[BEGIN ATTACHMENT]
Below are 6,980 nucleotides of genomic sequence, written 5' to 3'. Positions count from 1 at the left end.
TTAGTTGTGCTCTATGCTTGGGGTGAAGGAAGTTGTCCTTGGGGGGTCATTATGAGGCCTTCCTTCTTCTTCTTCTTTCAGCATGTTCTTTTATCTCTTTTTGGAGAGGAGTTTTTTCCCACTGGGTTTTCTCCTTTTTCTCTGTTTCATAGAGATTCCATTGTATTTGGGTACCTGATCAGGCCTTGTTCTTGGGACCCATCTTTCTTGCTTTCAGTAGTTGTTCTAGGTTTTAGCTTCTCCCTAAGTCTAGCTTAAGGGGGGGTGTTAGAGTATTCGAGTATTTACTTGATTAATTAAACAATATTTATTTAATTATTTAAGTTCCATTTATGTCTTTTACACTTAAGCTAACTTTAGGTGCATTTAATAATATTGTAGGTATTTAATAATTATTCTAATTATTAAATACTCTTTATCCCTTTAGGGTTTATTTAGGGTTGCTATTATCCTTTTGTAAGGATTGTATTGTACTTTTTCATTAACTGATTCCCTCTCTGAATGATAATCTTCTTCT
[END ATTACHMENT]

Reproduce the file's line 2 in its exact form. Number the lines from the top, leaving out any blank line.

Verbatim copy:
TTAGTTGTGCTCTATGCTTGGGGTGAAGGAAGTTGTCCTTGGGGGGTCATTATGAGGCCTTCCTTCTTCTTCTTCTTTCAGCATGTTCTTTTATCTCTTTTTGGAGAGGAGTTTTTTCCCACTGGGTTTTCTCCTTTTTCTCTGTTTCATAGAGATTCCATTGTATTTGGGTACCTGATCAGGCCTTGTTCTTGGGACCCATCTTTCTTGCTTTCAGTAGTTGTTCTAGGTTTTAGCTTCTCCCTAAGTCTAGCTTAAGGGGGGGTGTTAGAGTATTCGAGTATTTACTTGATTAATTAAACAATATTTATTTAATTATTTAAGTTCCATTTATGTCTTTTACACTTAAGCTAACTTTAGGTGCATTTAATAATATTGTAGGTATTTAATAATTATTCTAATTATTAAATACTCTTTATCCCTTTAGGGTTTATTTAGGGTTGCTATTATCCTTTTGTAAGGATTGTATTGTACTTTTTCATTAACTGATTCCCTCTCTGAATGATAATCTTCTTCT